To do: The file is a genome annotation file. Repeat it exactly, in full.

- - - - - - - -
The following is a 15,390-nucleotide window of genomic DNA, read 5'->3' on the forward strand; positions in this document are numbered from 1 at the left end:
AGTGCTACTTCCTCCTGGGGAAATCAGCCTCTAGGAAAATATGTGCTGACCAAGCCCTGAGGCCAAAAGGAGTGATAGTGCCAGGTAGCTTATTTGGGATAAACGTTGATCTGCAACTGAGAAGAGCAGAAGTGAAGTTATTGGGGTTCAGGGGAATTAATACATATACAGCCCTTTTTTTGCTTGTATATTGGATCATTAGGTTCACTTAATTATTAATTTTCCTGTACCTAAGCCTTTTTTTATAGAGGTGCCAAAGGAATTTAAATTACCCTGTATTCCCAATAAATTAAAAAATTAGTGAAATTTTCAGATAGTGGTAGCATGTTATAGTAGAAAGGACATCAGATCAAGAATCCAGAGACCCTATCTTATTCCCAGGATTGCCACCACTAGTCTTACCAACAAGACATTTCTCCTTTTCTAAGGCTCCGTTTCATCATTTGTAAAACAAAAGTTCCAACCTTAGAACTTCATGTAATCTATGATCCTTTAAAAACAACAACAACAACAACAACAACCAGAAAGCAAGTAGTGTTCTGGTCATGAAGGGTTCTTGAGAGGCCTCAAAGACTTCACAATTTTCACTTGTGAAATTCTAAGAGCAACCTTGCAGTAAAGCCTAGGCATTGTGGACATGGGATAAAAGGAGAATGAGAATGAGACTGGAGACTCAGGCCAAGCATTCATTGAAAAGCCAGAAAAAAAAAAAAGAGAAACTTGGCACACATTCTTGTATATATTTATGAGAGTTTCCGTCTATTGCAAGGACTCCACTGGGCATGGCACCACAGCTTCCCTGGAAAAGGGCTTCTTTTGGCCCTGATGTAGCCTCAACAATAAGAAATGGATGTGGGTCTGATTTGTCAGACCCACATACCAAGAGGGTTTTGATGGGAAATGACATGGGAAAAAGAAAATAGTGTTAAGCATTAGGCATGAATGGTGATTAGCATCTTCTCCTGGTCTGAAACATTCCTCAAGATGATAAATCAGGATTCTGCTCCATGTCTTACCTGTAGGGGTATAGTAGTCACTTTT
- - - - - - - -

The following is a 15,390-nucleotide window of genomic DNA, read 5'->3' on the forward strand; positions in this document are numbered from 1 at the left end:
AGTGCTACTTCCTCCTGGGGAAATCAGCCTCTAGGAAAATATGTGCTGACCAAGCCCTGAGGCCAAAAGGAGTGATAGTGCCAGGTAGCTTATTTGGGATAAACGTTGATCTGCAACTGAGAAGAGCAGAAGTGAAGTTATTGGGGTTCAGGGGAATTAATACATATACAGCCCTTTTTTTGCTTGTATATTGGATCATTAGGTTCACTTAATTATTAATTTTCCTGTACCTAAGCCTTTTTTTATAGAGGTGCCAAAGGAATTTAAATTACCCTGTATTCCCAATAAATTAAAAAATTAGTGAAATTTTCAGATAGTGGTAGCATGTTATAGTAGAAAGGACATCAGATCAAGAATCCAGAGACCCTATCTTATTCCCAGGATTGCCACCACTAGTCTTACCAACAAGACATTTCTCCTTTTCTAAGGCTCCGTTTCATCATTTGTAAAACAAAAGTTCCAACCTTAGAACTTCATGTAATCTATGATCCTTTAAAAACAACAACAACAACAACAACAACCAGAAAGCAAGTAGTGTTCTGGTCATGAAGGGTTCTTGAGAGGCCTCAAAGACTTCACAATTTTCACTTGTGAAATTCTAAGAGCAACCTTGCAGTAAAGCCTAGGCATTGTGGACATGGGATAAAAGGAGAATGAGAATGAGACTGGAGACTCAGGCCAAGCATTCATTGAAAAGCCAGAAAAAAAAAAAAGAGAAACTTGGCACACATTCTTGTATATATTTATGAGAGTTTCCGTCTATTGCAAGGACTCCACTGGGCATGGCACCACAGCTTCCCTGGAAAAGGGCTTCTTTTGGCCCTGATGTAGCCTCAACAATAAGAAATGGATGTGGGTCTGATTTGTCAGACCCACATACCAAGAGGGTTTTGATGGGAAATGACATGGGAAAAAGAAAATAGTGTTAAGCATTAGGCATGAATGGTGATTAGCATCTTCTCCTGGTCTGAAACATTCCTCAAGATGATAAATCAGGATTCTGCTCCATGTCTTACCTGTAGGGGTATAGTAGTCACTTTT